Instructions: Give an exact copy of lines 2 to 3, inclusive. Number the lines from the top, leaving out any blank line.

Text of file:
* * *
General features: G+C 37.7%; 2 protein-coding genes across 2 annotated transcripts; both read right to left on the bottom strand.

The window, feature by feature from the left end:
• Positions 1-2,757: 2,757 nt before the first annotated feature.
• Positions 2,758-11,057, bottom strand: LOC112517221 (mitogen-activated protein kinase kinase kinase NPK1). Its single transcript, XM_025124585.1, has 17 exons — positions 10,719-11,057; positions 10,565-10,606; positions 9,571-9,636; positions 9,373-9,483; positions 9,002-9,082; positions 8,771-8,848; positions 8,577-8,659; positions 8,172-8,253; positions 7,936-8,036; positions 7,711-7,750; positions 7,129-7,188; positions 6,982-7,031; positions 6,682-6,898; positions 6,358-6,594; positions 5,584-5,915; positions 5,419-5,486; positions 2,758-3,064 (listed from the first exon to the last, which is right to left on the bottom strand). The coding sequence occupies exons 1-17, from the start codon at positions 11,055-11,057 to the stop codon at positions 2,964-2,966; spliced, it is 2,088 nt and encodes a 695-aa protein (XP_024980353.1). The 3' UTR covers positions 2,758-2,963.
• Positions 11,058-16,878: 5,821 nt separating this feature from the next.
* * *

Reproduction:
The window, feature by feature from the left end:
• Positions 1-2,757: 2,757 nt before the first annotated feature.